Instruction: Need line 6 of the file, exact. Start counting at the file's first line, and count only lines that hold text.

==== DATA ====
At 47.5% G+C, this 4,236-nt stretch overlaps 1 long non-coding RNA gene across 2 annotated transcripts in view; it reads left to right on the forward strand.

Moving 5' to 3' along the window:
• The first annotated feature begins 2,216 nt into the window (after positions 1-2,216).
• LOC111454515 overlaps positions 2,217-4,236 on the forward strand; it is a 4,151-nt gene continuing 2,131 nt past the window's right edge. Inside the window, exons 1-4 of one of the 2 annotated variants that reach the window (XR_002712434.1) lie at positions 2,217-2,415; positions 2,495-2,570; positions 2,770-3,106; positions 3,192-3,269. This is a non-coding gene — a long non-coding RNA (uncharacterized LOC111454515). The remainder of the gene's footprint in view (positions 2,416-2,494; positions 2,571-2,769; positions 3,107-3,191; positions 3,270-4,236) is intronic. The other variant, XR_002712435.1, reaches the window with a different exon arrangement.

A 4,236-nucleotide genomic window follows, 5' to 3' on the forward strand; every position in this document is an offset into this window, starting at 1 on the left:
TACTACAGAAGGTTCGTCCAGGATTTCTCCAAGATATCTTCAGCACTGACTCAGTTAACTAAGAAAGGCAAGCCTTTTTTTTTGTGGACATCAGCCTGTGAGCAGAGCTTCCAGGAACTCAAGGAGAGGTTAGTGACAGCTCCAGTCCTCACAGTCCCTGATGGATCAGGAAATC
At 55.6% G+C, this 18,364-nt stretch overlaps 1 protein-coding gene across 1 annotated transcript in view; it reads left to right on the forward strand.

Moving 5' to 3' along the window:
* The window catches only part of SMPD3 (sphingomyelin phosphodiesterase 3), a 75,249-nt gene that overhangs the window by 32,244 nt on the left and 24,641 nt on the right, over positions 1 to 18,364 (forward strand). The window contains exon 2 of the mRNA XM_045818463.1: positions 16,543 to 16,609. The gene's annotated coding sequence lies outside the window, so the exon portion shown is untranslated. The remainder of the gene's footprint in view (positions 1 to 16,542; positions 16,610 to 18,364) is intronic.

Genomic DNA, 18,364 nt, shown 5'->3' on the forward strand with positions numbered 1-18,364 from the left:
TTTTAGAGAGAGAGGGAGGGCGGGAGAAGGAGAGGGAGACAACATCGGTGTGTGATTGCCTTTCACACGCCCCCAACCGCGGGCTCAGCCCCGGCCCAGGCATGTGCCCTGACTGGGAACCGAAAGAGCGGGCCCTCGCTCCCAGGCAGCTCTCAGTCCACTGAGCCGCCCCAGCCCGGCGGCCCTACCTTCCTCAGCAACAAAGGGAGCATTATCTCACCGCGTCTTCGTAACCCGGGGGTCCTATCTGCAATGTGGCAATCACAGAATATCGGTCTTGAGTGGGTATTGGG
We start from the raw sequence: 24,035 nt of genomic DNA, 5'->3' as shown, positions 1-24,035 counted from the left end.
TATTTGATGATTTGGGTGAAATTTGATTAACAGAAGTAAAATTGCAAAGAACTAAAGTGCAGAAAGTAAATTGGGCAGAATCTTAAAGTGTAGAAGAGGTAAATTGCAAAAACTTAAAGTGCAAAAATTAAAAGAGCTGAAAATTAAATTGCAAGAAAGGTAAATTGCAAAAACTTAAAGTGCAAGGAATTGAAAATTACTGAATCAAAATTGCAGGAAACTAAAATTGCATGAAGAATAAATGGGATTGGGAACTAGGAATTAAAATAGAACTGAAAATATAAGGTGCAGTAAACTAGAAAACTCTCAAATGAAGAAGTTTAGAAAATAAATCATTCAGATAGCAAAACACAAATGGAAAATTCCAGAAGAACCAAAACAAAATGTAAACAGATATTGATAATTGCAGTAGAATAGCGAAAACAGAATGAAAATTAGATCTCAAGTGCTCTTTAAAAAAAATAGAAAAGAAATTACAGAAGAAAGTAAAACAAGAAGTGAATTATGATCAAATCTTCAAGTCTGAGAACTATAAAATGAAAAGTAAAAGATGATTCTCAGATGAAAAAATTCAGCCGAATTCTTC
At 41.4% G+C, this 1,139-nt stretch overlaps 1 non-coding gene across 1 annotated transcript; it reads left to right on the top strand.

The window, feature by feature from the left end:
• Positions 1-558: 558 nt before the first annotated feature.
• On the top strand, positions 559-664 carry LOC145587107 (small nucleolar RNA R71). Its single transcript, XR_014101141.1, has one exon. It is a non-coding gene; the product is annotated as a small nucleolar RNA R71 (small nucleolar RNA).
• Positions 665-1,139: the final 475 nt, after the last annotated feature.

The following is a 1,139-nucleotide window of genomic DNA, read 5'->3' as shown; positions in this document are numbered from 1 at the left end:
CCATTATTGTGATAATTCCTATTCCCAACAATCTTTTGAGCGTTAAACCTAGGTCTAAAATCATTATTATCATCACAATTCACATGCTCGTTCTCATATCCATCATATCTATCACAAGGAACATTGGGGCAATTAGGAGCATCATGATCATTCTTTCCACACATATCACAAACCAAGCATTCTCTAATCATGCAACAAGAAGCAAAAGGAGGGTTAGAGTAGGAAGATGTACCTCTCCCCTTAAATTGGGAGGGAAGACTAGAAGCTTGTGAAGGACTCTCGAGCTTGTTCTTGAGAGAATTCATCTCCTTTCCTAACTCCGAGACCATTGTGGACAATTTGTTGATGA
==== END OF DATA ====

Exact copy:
TACTACAGAAGGTTCGTCCAGGATTTCTCCAAGATATCTTCAGCACTGACTCAGTTAACTAAGAAAGGCAAGCCTTTTTTTTTGTGGACATCAGCCTGTGAGCAGAGCTTCCAGGAACTCAAGGAGAGGTTAGTGACAGCTCCAGTCCTCACAGTCCCTGATGGATCAGGAAATC